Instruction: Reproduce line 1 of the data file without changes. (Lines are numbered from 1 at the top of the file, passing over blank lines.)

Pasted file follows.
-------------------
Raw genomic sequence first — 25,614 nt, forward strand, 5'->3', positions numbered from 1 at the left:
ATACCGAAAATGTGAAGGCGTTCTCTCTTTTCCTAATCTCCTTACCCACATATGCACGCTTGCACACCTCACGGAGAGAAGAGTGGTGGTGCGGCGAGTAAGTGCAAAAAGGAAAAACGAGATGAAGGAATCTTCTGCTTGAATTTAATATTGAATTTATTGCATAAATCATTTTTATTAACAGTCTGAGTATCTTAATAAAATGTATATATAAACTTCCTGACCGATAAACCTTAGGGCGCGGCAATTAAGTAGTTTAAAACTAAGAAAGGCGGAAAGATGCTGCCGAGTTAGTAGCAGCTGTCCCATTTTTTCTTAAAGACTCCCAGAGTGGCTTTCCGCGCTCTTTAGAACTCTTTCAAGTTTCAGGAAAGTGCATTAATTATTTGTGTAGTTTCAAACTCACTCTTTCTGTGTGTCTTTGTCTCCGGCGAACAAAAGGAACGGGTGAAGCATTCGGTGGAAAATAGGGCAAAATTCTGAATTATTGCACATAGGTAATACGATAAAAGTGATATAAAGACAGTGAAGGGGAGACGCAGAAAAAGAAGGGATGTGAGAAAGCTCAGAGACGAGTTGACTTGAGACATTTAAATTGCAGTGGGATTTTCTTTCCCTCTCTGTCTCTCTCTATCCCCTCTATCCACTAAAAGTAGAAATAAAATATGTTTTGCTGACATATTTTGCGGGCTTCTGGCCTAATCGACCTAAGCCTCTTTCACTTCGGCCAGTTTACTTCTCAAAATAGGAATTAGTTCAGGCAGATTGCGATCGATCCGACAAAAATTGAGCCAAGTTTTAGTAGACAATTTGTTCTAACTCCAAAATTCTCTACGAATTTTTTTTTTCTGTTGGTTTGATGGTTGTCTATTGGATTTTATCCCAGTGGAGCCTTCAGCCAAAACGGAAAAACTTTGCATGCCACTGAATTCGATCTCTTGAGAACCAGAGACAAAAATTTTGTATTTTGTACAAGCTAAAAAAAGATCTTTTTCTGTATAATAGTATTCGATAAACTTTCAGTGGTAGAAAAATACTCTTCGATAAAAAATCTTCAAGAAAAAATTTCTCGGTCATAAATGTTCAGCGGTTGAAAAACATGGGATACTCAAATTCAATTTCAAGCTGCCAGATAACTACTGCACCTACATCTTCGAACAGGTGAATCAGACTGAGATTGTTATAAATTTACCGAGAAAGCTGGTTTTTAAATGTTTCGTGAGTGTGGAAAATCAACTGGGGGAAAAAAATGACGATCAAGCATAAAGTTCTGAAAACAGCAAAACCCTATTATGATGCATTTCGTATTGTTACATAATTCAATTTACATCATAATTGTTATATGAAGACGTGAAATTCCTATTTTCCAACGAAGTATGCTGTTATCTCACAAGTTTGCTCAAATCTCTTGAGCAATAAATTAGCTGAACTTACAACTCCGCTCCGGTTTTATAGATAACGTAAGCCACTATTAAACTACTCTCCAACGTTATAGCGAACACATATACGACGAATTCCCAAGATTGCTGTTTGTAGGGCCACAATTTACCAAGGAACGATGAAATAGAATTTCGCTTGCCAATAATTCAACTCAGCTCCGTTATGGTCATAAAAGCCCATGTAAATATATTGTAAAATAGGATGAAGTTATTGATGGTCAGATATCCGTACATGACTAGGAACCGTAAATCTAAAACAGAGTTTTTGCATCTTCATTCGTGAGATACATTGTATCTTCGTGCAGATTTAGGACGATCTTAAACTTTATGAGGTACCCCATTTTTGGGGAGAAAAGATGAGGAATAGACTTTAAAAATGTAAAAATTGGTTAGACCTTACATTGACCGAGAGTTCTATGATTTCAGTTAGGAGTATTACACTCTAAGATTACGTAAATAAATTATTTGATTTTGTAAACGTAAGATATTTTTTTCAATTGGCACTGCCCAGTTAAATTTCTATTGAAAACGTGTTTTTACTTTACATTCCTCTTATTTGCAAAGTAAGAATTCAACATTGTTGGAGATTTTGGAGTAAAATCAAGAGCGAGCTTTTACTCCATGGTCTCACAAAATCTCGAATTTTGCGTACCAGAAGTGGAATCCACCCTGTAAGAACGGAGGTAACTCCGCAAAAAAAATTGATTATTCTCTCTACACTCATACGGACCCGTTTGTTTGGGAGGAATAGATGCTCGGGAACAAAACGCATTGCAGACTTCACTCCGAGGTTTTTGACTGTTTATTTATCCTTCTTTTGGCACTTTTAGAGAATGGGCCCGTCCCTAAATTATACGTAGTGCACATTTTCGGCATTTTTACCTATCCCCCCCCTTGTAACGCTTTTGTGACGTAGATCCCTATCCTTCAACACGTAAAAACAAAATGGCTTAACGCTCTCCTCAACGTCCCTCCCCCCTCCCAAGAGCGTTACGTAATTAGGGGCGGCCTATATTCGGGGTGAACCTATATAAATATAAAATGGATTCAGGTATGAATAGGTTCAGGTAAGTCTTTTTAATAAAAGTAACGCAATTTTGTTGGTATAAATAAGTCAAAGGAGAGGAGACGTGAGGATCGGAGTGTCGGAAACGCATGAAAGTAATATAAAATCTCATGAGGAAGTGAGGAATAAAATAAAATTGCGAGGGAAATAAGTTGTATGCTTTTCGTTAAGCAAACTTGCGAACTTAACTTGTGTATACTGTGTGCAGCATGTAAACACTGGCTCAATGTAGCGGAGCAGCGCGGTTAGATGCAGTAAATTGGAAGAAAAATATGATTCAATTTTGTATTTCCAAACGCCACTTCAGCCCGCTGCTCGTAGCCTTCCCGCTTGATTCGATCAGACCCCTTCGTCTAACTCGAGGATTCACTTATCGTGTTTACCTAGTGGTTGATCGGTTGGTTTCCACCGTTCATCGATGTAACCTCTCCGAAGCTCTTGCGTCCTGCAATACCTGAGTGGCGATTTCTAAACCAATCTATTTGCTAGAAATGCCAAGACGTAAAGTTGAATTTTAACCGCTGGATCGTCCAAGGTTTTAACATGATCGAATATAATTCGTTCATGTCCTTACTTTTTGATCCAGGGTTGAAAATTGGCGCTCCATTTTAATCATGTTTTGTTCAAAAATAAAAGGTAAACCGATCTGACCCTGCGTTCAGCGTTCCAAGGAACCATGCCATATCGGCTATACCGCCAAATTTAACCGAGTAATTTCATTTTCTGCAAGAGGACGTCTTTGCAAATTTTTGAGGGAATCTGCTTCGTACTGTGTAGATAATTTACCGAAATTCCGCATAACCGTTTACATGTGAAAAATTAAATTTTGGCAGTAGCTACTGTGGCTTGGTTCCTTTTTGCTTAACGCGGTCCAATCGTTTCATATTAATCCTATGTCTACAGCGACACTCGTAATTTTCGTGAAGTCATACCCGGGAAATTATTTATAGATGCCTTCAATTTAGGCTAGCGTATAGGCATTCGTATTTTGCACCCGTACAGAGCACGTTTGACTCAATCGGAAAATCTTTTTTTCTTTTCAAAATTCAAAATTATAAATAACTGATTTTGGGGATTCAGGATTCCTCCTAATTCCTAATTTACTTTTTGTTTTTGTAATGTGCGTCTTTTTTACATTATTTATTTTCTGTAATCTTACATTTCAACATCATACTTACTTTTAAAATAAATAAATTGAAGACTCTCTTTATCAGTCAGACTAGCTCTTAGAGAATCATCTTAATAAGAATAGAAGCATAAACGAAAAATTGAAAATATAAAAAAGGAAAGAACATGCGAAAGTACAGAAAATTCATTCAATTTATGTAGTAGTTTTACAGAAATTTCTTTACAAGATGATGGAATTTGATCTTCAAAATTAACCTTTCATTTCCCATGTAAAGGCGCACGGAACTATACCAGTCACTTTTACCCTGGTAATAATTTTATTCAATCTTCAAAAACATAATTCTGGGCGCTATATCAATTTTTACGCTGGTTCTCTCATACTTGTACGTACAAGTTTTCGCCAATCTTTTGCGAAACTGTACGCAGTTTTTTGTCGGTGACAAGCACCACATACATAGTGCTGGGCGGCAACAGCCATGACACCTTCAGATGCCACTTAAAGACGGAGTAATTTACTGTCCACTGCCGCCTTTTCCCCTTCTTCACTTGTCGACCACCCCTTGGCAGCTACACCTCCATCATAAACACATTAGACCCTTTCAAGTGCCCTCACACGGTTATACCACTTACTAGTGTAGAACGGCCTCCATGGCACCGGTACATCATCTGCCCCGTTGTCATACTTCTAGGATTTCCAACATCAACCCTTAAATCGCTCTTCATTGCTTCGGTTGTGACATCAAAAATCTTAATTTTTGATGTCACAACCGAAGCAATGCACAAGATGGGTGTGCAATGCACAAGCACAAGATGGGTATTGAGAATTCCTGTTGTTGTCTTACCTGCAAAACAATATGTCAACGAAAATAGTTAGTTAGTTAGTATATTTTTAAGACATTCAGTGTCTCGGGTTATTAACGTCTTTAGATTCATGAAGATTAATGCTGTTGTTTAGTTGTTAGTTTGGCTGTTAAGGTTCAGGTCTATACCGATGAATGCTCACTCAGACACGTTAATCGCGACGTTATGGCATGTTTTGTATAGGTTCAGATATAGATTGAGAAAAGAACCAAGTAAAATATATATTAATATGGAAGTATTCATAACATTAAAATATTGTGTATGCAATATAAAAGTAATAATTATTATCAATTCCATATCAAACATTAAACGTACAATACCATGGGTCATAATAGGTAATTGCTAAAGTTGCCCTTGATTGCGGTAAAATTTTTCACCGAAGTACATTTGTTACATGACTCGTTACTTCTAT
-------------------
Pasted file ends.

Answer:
Raw genomic sequence first — 25,614 nt, forward strand, 5'->3', positions numbered from 1 at the left: